The former Mechanics' Institute building, at 222-230 High Street, Melton, built 1910, has significance as a predominantly intact example of an elegant Late Victorian style and for its associations with the development of the local Mechanics' Institute, an organization that was first established in Melton in 1868. The building was at the core of the social life of Melton, particularly during the early twentieth century, and to a lesser extent until the site was transferred to the Shire in 1982. It remains as a landmark of the Melton townscape.
The former Mechanics' Institute building, at 222-230 High Street, is architecturally significant at a LOCAL level (AHC D2, E1). It demonstrates original design qualities of a rudimentary Late Victorian style. These qualities include the rendered parapet with the projecting cornice and flanking parapet piers, central decorative brick parapet and timber flagpole above the main entrance, panelled timber double entrance doors and fanlight accentuated by the rendered drip mould, and the two bays of round arched timber framed double hung windows featuring drip moulds and stringcoursing. Other intact or appropriate qualities include the symmetrical composition, single storey height, face brick wall construction, stringcourse forming the horizontal band at window sill height on the front facade, hipped roof form clad in galvanised corrugated steel and the face brick chimney with the projecting, rendered and corbelled top.
Although the original hall at the rear was demolished, and a new Community Hall was added adjacent to it in 1983, the three dimensional form and design of the Institute building is intact.
The former Melton Mechanics' Institute building, at 222-230 High Street, is historically significant at a LOCAL level (AHC A4, B2). It expresses the movement for education and self improvement and an informed participatory democracy which swept across Victoria in the latter nineteenth century, as well as a need for facilities for entertainment and community life in rural towns from the 1890s. It also represents community life in an era before electronic communication and the motor car became widespread, and when municipalities responsibilities were limited to provision of physical infrastructure services.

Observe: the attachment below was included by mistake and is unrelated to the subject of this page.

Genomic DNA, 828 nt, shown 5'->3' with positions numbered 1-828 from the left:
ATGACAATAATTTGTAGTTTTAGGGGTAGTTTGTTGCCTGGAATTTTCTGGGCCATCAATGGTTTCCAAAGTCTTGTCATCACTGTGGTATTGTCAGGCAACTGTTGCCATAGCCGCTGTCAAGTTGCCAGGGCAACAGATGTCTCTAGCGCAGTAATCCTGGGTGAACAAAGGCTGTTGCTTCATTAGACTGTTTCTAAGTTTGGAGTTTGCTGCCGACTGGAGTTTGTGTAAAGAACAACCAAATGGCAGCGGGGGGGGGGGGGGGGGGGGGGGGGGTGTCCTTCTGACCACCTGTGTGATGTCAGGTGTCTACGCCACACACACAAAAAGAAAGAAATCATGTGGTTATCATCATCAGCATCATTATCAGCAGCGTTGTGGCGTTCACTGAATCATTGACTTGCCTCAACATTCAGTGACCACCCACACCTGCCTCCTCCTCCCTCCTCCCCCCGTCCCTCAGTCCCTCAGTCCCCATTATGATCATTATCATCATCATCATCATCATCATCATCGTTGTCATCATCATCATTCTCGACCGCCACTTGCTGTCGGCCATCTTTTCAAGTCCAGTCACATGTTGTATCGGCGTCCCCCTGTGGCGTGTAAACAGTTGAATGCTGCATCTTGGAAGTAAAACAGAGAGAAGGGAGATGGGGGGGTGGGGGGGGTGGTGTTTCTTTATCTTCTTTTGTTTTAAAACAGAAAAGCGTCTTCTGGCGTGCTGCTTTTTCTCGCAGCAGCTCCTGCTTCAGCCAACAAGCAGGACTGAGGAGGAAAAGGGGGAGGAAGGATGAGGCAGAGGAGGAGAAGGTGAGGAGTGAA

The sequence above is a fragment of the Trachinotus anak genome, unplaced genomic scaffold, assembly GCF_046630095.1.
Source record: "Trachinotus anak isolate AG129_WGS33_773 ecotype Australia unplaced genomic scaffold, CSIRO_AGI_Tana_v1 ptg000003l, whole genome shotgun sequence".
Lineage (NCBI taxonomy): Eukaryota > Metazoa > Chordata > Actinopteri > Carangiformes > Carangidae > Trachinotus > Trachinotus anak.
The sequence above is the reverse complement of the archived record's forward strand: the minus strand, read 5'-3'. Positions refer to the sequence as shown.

The Mechanics' Institute hall (demolished) and the library played a central role in the story of Melton social life, and in the development of its learning, culture, entertainment, celebration, commemoration and many community groups. The building on the site today - with the Court House the only remaining early community or public building remaining in High Street - is a tribute to the energy and talents of the very small Melton community over many years. Its substantial size, brick materials, and the evident use of an architect in its design, sets it apart from most other simple weatherboard Mechanics' Institutes that were built in smaller country towns in Victoria. The financing and upkeep of this building, which was community-owned until 1982, and built on land purchased by the community rather than granted by Government, itself contributed to the coming together of the Melton community in decision making and fundraising. Although the original hall is demolished, the 1983 Melton Community Hall adjacent is partly its successor, demolition of the Institute hall having been predicated on its construction.
The surviving brick front portion of the Institute was opened by the Hon. J Murray, Premier of Victoria in 1910.
The former Mechanics' Institute building, at 222-230 High Street, is socially significant at a LOCAL level (AHC G1). It is recognised and valued by the Melton community as having been an important meeting place for cultural and recreational activities, and continues to make a significant contribution to the sense of place in Melton.
Overall, the former Mechanics Institute building, at 222-230 High Street, is of LOCAL significance.